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Poverty, Growth and Income Distribution in Lebanon

Listed author(s):
  • Heba El Laithy


    (Professor of Statistics at Cairo University)

  • Khalid Abu-Ismail


    (Macroeconomics and Poverty Advisor in UNDP?s Sub-Regional Resource Facility for the Arab States)

  • Kamal Hamdan


    (Chief of the Economic Division of the Consultation and Research Institue (CRI) in Lebanon)

Registered author(s):

    This Country Study is based on a full national report that is the first to draw a profile of poverty in Lebanon based on money-metric poverty measurements of household expenditures. The report provides a comprehensive overview of the characteristics of the poor and estimates the extent of poverty and the degree of inequality in the country. It finds that nearly 28 per cent of the Lebanese population can be considered poor and eight per cent can be considered extremely poor. However, the most important finding of the report is that regional disparities are striking. For example, whereas poverty rates are insignificant in the capitol, Beirut, they are very high in the Northern city of Akkar. In general, the North governorate has been lagging behind the rest of the country and thus its poverty rate has become high. Levels of poverty are above-average in the South but are not as severe as expected. There are three other major results that have notable implications for a poverty-reduction programme in Lebanon. First, with few exceptions, measures of human deprivation, such as that provided by an Unsatisfied Basic Needs methodology, are generally commensurate with those for money-metric measures based on household expenditures. Second, the projected cost of halving extreme poverty is very modest, namely, a mere fraction of the cost of the country?s large external debt obligations. However, such a cost would rise dramatically if inequality were to worsen (i.e., if future growth were anti-poor). Also, the cost of reducing overall poverty would be substantially higher. Third, the poor are heavily concentrated among the unemployed and among unskilled workers, with the latter concentrated in sectors such as agriculture and construction. This places a priority on a broad-based, inclusive pattern of economic growth that could stimulate employment in such sectors. Based on such findings, the report concentrates on providing general policy recommendations on issues of directing public expenditures to poor households. One of its major recommendations is to concentrate on channelling resources to poor regions below the governorate level, such as to four ?strata? where two-thirds of the poor in Lebanon are concentrated. However, the report notes that macroeconomic policies, particularly fiscal policies, will have to be redesigned to mobilize the reources necessary to finance the increases in public expenditures on the social safety nets and public investment in social services that should be part of a major poverty-reduction programme.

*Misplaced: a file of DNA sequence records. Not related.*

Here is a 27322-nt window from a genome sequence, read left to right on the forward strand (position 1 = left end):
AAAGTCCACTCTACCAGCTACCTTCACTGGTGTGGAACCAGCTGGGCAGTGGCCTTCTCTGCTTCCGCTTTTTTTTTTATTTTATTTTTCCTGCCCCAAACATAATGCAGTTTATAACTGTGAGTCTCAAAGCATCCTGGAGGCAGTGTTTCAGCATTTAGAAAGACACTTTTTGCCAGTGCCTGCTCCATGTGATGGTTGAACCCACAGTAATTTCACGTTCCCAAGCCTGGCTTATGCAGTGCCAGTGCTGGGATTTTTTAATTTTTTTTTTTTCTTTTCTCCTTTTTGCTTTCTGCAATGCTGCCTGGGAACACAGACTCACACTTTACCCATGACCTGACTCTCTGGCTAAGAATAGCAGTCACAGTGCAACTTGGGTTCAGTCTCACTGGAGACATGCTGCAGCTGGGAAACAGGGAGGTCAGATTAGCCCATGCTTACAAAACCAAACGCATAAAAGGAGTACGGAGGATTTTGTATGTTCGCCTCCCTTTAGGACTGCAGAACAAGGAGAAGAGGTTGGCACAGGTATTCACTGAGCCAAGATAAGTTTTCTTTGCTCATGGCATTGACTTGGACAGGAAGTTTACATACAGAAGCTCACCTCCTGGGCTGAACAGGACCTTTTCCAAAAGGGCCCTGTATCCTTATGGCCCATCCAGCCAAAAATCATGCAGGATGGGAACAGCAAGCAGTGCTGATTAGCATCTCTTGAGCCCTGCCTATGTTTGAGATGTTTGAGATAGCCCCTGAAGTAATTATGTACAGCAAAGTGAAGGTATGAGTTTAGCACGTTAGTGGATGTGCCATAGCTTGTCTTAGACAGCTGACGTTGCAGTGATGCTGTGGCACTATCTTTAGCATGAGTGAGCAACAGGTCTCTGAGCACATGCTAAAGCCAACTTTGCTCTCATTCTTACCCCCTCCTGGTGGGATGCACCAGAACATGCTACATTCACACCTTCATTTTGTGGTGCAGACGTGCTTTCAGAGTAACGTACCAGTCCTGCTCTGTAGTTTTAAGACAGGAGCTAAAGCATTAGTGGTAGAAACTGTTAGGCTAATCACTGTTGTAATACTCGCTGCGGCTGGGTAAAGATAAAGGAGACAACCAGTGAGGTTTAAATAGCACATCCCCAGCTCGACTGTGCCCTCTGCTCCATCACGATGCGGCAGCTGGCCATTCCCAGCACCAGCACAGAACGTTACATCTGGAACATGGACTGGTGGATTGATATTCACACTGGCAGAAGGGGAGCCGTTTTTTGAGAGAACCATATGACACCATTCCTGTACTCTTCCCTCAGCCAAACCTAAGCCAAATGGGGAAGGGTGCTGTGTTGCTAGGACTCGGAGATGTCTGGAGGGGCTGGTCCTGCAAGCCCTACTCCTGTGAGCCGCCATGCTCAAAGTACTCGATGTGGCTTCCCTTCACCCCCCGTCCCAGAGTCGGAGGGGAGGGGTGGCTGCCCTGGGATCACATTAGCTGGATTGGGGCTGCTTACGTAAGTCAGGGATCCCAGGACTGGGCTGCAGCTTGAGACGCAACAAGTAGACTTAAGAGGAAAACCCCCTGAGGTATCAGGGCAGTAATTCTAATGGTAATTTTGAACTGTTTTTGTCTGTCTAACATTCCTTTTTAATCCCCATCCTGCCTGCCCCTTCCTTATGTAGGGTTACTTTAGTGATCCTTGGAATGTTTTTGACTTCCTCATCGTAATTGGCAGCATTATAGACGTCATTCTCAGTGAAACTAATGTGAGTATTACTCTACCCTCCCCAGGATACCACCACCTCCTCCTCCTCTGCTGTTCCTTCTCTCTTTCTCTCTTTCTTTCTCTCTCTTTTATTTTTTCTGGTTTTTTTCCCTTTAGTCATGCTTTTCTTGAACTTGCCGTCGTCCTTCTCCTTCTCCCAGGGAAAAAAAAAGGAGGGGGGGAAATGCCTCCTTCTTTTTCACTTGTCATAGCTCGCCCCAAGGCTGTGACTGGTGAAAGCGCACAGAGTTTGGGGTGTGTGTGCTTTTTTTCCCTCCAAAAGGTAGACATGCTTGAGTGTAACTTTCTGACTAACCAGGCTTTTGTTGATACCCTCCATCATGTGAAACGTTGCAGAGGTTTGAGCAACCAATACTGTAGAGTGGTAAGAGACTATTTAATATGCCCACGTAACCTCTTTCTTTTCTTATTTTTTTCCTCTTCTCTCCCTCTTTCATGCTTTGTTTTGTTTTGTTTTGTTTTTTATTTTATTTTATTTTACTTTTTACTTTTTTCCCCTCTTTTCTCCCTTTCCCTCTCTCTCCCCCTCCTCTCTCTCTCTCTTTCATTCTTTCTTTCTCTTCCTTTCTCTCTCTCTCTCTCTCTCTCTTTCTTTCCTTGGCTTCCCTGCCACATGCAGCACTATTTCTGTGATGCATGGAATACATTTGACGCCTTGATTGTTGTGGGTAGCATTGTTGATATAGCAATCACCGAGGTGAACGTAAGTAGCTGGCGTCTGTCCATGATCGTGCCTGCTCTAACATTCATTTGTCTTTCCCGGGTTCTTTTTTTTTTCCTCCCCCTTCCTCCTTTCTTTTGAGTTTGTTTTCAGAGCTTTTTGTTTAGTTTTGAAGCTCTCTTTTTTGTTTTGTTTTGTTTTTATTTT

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    Paper provided by International Policy Centre for Inclusive Growth in its series Country Study with number 13.

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    Length: 21
    Date of creation: Jan 2008
    Publication status: Published by UNDP - International Poverty Centre, January 2008, pages 1-21
    Handle: RePEc:ipc:cstudy:13
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    1. Jalan, Jyotsna & Ravallion, Martin, 1998. "Are there dynamic gains from a poor-area development program?," Journal of Public Economics, Elsevier, vol. 67(1), pages 65-85, January.
    2. Ravallion, Martin, 1995. "Growth and poverty: Evidence for developing countries in the 1980s," Economics Letters, Elsevier, vol. 48(3-4), pages 411-417, June.
    3. Datt, Gaurav*Ravallion, Martin, 1990. "Regional disparities, targeting, and poverty in India," Policy Research Working Paper Series 375, The World Bank.
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